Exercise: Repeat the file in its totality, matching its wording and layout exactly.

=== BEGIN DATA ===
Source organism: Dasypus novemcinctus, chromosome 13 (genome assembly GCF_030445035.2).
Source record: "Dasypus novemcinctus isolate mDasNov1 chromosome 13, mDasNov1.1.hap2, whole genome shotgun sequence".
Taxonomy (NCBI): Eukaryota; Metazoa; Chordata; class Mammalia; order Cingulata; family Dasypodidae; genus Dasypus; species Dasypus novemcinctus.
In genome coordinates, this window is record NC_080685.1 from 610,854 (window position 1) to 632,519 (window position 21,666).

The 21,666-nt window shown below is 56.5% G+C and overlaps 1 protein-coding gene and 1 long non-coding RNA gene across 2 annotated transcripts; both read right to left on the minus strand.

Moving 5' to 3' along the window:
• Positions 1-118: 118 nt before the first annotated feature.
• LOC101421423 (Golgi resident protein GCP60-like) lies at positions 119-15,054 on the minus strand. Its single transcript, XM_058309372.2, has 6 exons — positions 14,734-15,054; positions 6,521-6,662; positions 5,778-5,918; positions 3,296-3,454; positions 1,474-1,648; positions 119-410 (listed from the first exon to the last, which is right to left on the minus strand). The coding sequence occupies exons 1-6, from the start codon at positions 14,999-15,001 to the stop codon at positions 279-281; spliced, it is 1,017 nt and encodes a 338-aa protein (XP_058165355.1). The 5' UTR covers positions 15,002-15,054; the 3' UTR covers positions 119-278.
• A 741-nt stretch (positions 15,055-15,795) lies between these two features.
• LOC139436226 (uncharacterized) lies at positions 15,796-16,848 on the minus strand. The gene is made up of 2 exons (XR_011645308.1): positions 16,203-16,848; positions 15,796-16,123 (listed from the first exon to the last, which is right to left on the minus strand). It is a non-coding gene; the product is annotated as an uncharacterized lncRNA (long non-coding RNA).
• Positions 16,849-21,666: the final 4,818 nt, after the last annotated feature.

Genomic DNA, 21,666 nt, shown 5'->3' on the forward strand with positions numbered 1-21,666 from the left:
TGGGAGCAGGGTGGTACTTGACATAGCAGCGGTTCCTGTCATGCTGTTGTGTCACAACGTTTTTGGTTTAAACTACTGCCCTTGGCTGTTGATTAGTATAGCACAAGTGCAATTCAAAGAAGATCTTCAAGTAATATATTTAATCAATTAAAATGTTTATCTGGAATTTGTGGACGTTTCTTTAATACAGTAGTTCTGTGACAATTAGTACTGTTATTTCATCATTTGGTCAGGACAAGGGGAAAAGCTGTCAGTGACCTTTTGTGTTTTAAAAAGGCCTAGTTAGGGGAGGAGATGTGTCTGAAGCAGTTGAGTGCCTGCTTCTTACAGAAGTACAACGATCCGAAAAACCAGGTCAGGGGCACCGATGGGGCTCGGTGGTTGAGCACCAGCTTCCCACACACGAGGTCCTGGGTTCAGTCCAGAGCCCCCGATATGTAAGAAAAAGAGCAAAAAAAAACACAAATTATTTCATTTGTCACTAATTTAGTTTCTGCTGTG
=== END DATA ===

Source organism: Dasypus novemcinctus, chromosome 13 (genome assembly GCF_030445035.2).
Source record: "Dasypus novemcinctus isolate mDasNov1 chromosome 13, mDasNov1.1.hap2, whole genome shotgun sequence".
Taxonomy (NCBI): Eukaryota; Metazoa; Chordata; class Mammalia; order Cingulata; family Dasypodidae; genus Dasypus; species Dasypus novemcinctus.
In genome coordinates, this window is record NC_080685.1 from 610,854 (window position 1) to 632,519 (window position 21,666).

The 21,666-nt window shown below is 56.5% G+C and overlaps 1 protein-coding gene and 1 long non-coding RNA gene across 2 annotated transcripts; both read right to left on the minus strand.

Moving 5' to 3' along the window:
• Positions 1-118: 118 nt before the first annotated feature.
• LOC101421423 (Golgi resident protein GCP60-like) lies at positions 119-15,054 on the minus strand. Its single transcript, XM_058309372.2, has 6 exons — positions 14,734-15,054; positions 6,521-6,662; positions 5,778-5,918; positions 3,296-3,454; positions 1,474-1,648; positions 119-410 (listed from the first exon to the last, which is right to left on the minus strand). The coding sequence occupies exons 1-6, from the start codon at positions 14,999-15,001 to the stop codon at positions 279-281; spliced, it is 1,017 nt and encodes a 338-aa protein (XP_058165355.1). The 5' UTR covers positions 15,002-15,054; the 3' UTR covers positions 119-278.
• A 741-nt stretch (positions 15,055-15,795) lies between these two features.
• LOC139436226 (uncharacterized) lies at positions 15,796-16,848 on the minus strand. The gene is made up of 2 exons (XR_011645308.1): positions 16,203-16,848; positions 15,796-16,123 (listed from the first exon to the last, which is right to left on the minus strand). It is a non-coding gene; the product is annotated as an uncharacterized lncRNA (long non-coding RNA).
• Positions 16,849-21,666: the final 4,818 nt, after the last annotated feature.

Genomic DNA, 21,666 nt, shown 5'->3' on the forward strand with positions numbered 1-21,666 from the left:
TGGGAGCAGGGTGGTACTTGACATAGCAGCGGTTCCTGTCATGCTGTTGTGTCACAACGTTTTTGGTTTAAACTACTGCCCTTGGCTGTTGATTAGTATAGCACAAGTGCAATTCAAAGAAGATCTTCAAGTAATATATTTAATCAATTAAAATGTTTATCTGGAATTTGTGGACGTTTCTTTAATACAGTAGTTCTGTGACAATTAGTACTGTTATTTCATCATTTGGTCAGGACAAGGGGAAAAGCTGTCAGTGACCTTTTGTGTTTTAAAAAGGCCTAGTTAGGGGAGGAGATGTGTCTGAAGCAGTTGAGTGCCTGCTTCTTACAGAAGTACAACGATCCGAAAAACCAGGTCAGGGGCACCGATGGGGCTCGGTGGTTGAGCACCAGCTTCCCACACACGAGGTCCTGGGTTCAGTCCAGAGCCCCCGATATGTAAGAAAAAGAGCAAAAAAAAACACAAATTATTTCATTTGTCACTAATTTAGTTTCTGCTGTG